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GUEST COLUMN: Will the cost of housing swing the federal election?

 (Postmedia Network file photo)
(Postmedia Network file photo)

Tim Ross
Special to Postmedia Network

Recent polls have shown that the number one ballot issue for Canadians is the cost of living. To no one’s surprise the largest expense for the average Canadian is housing, and the current housing system is not working for Canadians.

Home ownership is out of reach for many. Rents are too high. Incomes continue to be outpaced by home prices and Canada’s homeless population continues to grow. As one reporter puts it, currently “ waiting for baby boomers to die is not effective housing policy .”

Political parties have started to take notice that for an increasing number of Canadians across the country, the biggest stress is the cost of housing. In the lead up to this election we have already seen more attention to the cost of housing than any federal election in memory.

The political parties are expected to further outline their platforms to address the affordable housing crisis. My advice to the political leaders is to focus on solutions from across the housing spectrum.

During the 1960s and 1990s the federal government sponsored about 20,000 community housing units a year. However, in the mid 1990s this steady investment stopped. We need to return to the practice of building more non-profit and community housing.

One extremely successful and proven model of community housing is co-op housing. Today over a quarter of a million Canadians live in housing co-ops. Co-ops are owned and controlled by the people who live there. Rents are set by the members to cover the costs of maintaining the co-op today and for future generations. Housing co-ops are model communities serving a diverse range of backgrounds, ages, family status and incomes.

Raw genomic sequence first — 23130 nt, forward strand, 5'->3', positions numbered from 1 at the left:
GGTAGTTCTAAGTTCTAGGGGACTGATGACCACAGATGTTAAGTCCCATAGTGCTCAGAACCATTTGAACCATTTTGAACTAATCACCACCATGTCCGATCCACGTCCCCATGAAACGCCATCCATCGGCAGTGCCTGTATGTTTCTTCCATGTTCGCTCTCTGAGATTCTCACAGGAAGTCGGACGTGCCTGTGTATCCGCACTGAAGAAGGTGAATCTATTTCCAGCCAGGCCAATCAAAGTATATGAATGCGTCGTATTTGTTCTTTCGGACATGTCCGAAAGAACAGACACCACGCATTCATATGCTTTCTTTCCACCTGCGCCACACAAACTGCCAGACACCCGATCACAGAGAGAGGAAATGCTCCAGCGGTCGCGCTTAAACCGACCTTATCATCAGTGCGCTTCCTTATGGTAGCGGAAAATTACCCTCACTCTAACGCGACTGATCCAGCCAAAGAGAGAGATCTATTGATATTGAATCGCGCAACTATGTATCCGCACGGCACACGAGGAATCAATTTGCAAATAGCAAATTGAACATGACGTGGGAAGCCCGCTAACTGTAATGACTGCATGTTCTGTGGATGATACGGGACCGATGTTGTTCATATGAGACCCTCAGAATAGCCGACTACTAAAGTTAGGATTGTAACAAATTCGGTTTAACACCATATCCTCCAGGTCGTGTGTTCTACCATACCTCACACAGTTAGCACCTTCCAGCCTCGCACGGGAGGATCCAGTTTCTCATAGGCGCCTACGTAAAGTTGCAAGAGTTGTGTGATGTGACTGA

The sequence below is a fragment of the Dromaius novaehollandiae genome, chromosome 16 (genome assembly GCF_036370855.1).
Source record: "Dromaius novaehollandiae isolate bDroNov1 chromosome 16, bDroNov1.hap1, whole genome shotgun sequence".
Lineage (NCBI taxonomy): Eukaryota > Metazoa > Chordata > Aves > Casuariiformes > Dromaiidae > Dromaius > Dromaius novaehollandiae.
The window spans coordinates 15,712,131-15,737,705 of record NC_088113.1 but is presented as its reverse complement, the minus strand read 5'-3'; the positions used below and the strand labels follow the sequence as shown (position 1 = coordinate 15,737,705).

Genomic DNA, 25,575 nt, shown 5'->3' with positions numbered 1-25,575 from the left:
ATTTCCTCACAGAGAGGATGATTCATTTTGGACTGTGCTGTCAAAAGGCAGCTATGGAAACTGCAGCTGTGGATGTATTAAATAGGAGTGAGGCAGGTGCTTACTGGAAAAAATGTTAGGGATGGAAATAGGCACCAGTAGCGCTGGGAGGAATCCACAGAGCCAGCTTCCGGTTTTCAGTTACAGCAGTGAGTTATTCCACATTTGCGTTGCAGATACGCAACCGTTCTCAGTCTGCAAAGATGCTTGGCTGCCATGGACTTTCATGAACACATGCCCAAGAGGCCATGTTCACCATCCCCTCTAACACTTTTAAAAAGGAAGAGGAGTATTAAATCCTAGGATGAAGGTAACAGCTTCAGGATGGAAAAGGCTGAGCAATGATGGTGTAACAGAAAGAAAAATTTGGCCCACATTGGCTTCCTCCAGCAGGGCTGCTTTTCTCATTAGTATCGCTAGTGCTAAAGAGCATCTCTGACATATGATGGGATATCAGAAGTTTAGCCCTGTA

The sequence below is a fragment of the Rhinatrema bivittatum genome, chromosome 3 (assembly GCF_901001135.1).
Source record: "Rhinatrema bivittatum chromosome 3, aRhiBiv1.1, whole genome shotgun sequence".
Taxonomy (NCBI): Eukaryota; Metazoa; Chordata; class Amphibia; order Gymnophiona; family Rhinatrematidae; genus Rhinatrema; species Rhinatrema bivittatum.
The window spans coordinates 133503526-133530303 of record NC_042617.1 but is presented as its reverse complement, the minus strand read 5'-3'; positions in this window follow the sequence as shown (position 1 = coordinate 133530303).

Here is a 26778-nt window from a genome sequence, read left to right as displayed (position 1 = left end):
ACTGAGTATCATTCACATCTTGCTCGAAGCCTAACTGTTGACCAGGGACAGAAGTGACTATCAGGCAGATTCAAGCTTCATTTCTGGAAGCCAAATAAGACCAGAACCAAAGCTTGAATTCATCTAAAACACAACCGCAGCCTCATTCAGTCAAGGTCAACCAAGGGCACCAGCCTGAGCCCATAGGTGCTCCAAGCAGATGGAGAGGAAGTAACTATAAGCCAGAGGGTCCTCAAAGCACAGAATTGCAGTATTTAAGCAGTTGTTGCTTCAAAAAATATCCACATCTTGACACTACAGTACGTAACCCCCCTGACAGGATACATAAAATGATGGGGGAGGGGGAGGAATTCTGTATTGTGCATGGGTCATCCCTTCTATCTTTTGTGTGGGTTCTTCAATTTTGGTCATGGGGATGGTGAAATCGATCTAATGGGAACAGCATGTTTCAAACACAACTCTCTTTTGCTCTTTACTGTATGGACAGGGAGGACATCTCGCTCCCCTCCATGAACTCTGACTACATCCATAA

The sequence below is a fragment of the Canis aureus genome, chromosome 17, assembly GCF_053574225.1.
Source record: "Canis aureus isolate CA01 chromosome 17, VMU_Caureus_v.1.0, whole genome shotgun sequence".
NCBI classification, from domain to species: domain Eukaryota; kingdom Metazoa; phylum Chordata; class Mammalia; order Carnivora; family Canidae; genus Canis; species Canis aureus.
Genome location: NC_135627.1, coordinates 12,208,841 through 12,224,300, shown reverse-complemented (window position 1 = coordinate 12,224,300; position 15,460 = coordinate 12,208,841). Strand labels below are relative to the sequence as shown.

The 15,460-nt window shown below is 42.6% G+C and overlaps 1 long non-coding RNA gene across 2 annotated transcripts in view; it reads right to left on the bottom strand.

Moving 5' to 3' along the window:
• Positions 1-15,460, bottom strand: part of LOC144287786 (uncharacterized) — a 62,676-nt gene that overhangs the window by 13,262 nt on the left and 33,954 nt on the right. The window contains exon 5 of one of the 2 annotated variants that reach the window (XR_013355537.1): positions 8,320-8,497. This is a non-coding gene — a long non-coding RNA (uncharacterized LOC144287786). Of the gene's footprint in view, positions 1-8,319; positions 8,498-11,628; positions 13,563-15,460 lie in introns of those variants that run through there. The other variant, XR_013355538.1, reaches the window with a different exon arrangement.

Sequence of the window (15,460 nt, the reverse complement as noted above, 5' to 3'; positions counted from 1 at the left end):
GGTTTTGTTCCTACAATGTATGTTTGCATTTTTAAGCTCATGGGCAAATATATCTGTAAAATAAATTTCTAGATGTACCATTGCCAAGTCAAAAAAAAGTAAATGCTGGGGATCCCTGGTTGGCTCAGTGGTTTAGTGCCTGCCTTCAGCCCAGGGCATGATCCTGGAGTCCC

The federal government can address the housing crisis with policy and funding that actually works for working Canadians. The next federal government needs to bring its deep pockets to the table to make community housing development financially viable across the country.

Long-term development grants, financing, and freeing up federal vacant land can help build a more affordable housing supply that includes co-ops. Rent-Geared-to-Income programs need to be made permanent and more accessible for the average Canadian.

As home prices continue to outpace incomes of working Canadians, the affordability stresses will continue to rise among Canadian families.

As voters, it’s up to us to pick the next party with the best plan to fix the housing crisis for all Canadians. Let’s return the Canadian housing system to some level of fairness and sanity with a healthy range of great, creative options such as co-operative housing.

Tim Ross is Executive Director for the Co-operative Housing Federation of Canada.

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